I knew what I wanted, but also knew that nothing ready made would really work for windows the size ours are.   We have two different sized, over-sized windows in our living room.     I have designed curtains from scratch before and learned to let some one else design the curves when possible.   I purchased two  patterns at the local Joann’s each with some of the elements I wanted.    One had jabot and one had swags.   I wanted some pleats but the pleats in neither  patterns were  going to work so I was going to have to do the math to get that right. The pattern was designed for a window 36 inches wide, ours was 81 inches.     Adjustments were in order, serious adjustments.

I then got my 40% off coupon and headed to Joann’s again, this time for a bolt of true-grid.   For those of you unfamiliar with tru-grid, it is a lightweight poly/pellon type  fabric with one inch grid all over it.   I always use it when making window coverings or other home dec items.   It has enough body to allow me try it out like an old-fashion muslin pattern.   I like it better than muslin  because the grid allows me to keep things square and in alignment.   It also is transparent enough that I can fold a pattern for a window in half and make sure that the right and left  sides are symmetrical.   I have taped things together when I need to slip a additional piece in when my math has been wrong. .   I have stapled pleats before  to try out a look and then pulled them out to cut the actual fabric when I knew I had it right.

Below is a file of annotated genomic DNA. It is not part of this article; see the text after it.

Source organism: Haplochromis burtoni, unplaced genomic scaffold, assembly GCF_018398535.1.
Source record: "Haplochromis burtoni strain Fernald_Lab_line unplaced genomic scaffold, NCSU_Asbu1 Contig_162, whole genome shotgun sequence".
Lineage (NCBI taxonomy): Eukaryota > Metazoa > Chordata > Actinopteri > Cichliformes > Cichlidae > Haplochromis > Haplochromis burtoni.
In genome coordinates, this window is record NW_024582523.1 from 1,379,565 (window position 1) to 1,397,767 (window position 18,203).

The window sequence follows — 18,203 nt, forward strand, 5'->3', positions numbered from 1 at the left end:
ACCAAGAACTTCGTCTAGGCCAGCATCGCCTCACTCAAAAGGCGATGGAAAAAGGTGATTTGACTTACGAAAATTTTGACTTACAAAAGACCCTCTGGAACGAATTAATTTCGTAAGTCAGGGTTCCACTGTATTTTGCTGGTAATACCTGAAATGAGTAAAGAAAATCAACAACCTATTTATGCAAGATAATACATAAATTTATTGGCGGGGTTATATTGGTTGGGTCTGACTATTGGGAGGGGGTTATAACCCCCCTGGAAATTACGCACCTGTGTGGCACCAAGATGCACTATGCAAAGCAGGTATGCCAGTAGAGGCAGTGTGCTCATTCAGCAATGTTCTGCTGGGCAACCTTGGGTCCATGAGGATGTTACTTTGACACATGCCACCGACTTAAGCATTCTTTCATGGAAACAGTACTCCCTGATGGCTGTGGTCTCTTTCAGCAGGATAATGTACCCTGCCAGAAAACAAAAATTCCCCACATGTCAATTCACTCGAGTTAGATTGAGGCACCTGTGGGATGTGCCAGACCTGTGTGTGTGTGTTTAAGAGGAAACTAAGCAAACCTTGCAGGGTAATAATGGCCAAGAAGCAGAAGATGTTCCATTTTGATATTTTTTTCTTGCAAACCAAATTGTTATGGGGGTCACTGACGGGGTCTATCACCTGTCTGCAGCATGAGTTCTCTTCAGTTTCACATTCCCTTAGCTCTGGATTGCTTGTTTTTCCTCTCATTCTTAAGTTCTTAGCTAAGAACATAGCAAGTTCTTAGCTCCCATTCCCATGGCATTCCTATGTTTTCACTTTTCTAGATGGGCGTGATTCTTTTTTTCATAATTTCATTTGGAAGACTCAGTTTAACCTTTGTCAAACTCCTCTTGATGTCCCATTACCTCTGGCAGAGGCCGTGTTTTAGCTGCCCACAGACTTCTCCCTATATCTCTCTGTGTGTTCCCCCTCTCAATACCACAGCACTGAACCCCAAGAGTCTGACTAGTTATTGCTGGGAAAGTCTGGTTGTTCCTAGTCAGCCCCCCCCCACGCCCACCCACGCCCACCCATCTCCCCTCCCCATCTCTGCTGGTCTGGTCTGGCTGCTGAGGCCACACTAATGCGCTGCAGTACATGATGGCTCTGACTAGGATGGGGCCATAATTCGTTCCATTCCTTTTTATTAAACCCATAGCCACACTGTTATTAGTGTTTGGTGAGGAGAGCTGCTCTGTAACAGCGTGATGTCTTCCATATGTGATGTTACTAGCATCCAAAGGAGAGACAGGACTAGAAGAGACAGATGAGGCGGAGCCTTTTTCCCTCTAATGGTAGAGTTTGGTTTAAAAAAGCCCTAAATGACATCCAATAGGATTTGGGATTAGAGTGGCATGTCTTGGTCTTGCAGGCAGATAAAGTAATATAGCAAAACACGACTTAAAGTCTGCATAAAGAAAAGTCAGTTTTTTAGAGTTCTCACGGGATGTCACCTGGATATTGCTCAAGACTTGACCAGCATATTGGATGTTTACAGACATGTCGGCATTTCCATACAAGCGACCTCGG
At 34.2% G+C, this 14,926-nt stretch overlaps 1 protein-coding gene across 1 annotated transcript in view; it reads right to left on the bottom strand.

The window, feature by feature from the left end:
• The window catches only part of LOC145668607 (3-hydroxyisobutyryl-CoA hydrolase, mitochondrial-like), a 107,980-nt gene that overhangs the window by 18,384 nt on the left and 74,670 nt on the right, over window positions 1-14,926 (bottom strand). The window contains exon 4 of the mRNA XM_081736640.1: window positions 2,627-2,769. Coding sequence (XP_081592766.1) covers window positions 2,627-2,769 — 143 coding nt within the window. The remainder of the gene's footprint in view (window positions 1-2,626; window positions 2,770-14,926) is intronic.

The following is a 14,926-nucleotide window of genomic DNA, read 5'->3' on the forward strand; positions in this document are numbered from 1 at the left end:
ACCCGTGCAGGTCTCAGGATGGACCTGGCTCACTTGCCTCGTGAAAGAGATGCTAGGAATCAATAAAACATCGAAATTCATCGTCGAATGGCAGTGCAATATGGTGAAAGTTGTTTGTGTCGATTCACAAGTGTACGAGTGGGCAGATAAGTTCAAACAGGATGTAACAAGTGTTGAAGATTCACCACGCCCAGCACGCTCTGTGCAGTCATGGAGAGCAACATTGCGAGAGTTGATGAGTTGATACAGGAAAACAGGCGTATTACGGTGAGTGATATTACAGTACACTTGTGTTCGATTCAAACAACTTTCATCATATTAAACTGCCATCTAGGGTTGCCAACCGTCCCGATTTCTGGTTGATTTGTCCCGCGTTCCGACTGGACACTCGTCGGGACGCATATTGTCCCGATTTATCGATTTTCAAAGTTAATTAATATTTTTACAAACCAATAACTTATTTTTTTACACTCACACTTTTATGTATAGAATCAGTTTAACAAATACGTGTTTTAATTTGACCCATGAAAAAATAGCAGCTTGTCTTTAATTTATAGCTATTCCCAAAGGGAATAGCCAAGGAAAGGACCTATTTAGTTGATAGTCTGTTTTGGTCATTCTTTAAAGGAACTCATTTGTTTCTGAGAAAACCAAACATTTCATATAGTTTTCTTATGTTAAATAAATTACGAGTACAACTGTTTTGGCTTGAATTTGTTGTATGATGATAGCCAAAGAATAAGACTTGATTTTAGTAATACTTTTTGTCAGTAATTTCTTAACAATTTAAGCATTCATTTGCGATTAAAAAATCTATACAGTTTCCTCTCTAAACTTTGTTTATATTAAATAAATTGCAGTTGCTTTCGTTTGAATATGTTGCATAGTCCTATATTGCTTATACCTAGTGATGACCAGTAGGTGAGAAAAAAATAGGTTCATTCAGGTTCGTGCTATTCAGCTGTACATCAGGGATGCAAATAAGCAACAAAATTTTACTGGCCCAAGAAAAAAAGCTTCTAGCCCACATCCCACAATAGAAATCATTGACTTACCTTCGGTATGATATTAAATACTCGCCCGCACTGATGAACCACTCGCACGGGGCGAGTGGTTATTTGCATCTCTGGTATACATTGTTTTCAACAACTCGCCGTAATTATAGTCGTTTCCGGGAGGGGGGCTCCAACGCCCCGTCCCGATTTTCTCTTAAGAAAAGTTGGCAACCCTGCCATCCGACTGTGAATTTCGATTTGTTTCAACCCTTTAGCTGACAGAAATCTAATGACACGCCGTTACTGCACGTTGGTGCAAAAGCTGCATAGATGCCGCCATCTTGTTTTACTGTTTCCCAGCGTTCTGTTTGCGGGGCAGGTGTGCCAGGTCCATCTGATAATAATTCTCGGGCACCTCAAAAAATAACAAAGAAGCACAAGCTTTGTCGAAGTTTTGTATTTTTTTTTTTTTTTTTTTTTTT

Pieces from two different patterns, tru-grid, pattern weights and a ruler.

Pieces from two different patterns, tru-grid, pattern weights and a ruler.

The first window pattern is underway.   I added three swags, with the middle one center in the large window.   I have tested the symmetry and have somehow gotten my jabots out of sorts.   That needs to be resolved before I move on.      I have left room for the pleats but haven’t yet decided if I am going to do them as innies or outies.   The stapler will let me get a better feel for that.

The second smaller  window is going to just be two swags with a jabot on each end.   I am hoping that I can just pull out the middle swag and make a few adjustments in the pleats and let ‘er roll.

I share this with you not because you likely care about my windows, but to inspire you not be afraid to try your own creative window coverings.   I don’t recommend that your first project be the living room, but if you can use a sewing machine you can likely make a window dressing.   Maybe a guest room, or your home office would make a great first project.    There are lots of patterns out there.  Don’t be afraid to mix and match.   Tru-grid doesn’t have to be bought  by the bolt, but it makes that trial window covering a great way to figure out really how much of that window fabric you need and if your idea is going to work out as you see it.  Fabric is expensive and it saves lots of heartache.   Be inspired.  Be creative